The calls often came around dinner time. James and Krista Botsford were typically sitting down to eat in their Wausau, Wis., home when someone representing the proposed Sandpiper oil pipeline would ring with offers to buy rights to a swath of the Botsfords’ farmland west of Grand Forks, N.D.

The calls were usually followed by a written offer delivered to their door.

North Dakota Pipeline Co., a joint venture between Enbridge Energy and a subsidiary of Marathon Petroleum Corp., wants to run the proposed $2.6 billion line through the Botsfords’ land to deliver oil from the Bakken to Superior, Wis., where it will be shipped to points east.

With each phone call, the amount of money offered escalated, from about $25,000 to about $50,000, James Botsford said.

But the Botsfords decided long ago that society should move away from oil dependency and toward renewable resources. It didn’t matter how much the company would offer; in their minds, no money was enough to compromise those values.

“I said, ‘Look, we’re just not going to sign, so why don’t you just go around us?’ ” James Botsford recalled.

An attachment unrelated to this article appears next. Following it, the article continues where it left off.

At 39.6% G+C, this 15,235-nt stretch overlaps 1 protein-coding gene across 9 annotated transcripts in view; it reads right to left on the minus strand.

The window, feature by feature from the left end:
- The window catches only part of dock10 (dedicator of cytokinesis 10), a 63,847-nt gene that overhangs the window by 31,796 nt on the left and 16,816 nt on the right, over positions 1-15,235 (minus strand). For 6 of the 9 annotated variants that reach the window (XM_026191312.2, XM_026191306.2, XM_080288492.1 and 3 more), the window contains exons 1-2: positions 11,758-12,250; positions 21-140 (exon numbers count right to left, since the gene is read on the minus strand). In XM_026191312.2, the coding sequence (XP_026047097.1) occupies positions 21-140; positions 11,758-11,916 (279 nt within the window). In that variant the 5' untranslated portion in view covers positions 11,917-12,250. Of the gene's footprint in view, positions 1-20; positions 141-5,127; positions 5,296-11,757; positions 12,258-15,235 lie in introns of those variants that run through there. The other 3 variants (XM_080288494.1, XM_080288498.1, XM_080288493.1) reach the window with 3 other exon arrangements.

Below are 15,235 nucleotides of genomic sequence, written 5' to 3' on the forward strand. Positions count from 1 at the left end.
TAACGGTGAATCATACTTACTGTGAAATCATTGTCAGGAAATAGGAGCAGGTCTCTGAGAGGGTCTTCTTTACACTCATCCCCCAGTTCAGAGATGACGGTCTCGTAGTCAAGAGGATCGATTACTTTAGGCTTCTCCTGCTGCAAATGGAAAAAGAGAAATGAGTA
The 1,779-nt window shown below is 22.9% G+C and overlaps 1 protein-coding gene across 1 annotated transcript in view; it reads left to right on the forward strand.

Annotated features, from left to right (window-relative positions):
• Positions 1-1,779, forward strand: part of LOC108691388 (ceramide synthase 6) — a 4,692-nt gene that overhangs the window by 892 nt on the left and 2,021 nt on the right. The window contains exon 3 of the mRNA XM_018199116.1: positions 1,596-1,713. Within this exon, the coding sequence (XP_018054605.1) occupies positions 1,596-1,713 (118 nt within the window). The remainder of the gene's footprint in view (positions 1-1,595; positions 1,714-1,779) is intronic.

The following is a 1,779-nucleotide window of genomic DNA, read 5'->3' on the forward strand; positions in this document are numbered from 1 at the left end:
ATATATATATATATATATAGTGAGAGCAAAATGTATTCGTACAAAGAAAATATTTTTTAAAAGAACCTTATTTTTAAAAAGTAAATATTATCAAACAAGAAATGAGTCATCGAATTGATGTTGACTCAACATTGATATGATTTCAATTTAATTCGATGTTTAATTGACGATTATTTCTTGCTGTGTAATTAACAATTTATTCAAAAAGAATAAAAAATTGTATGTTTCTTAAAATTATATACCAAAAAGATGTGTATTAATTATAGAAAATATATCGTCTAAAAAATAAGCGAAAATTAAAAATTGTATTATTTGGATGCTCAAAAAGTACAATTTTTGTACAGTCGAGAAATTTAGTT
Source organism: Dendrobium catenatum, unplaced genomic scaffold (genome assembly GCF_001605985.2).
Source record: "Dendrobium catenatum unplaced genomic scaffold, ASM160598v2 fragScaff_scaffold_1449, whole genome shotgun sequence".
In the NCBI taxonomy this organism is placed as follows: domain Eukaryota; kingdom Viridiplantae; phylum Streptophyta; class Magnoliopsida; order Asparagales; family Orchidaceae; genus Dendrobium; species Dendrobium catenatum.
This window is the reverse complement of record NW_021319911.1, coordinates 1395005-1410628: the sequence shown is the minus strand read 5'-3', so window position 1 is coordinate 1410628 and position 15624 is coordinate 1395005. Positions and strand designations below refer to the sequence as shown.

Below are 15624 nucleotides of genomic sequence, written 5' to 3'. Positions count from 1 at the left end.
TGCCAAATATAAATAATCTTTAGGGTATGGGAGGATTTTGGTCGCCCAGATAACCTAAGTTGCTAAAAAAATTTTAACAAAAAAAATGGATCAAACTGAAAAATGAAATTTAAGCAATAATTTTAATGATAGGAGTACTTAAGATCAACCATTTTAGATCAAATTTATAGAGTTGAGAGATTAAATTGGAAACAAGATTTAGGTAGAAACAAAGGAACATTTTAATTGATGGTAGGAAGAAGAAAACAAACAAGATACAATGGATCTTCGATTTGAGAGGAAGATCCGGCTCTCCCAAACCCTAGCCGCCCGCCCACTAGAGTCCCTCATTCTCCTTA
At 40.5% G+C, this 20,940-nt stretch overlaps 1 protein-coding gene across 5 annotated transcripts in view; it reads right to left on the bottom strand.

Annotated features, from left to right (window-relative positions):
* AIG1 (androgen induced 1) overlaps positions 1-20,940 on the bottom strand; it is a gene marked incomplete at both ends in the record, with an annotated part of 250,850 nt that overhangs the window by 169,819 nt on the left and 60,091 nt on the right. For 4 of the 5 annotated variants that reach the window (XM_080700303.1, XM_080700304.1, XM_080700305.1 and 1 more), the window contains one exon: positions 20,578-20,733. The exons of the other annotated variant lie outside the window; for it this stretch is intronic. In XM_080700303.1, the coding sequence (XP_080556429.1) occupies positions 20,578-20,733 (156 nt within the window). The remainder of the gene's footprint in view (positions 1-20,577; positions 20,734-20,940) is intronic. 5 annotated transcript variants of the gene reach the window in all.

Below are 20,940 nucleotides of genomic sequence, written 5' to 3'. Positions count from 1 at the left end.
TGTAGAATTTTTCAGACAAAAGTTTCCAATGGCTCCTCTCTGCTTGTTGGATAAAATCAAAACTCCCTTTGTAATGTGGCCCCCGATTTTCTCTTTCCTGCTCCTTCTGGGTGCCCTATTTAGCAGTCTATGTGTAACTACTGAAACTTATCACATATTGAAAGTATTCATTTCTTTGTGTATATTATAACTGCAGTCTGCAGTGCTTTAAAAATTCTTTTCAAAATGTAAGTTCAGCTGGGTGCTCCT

Instead, the company sued, citing its rights to the land under North Dakota’s eminent domain law, giving them power to condemn land for a right of way.

Of 799 landowners in the state, the Botsfords’ case is the only one the company expects to go to court, Enbridge spokeswoman Lorraine Little said.

“Using eminent domain is always a last resort,” Little said. “We strive to reach amicable agreements with all of the landowners along our pipelines.”

She declined to comment on specific litigation.

The Botsfords hope to not only stop the pipeline from crossing the Grand Forks County land inherited from his father, but also to raise the issue of whether eminent domain should be used for what they view as private wealth, not public good. They are gearing up for an August court battle, with well-known pipeline opponents including some American Indian activists expected to show their support, James Botsford said.

“We’re not zealots. We drive cars and so forth,” he said. “But when life presents you with an opportunity to take a stand, we felt compelled to take that stand.”

610-mile route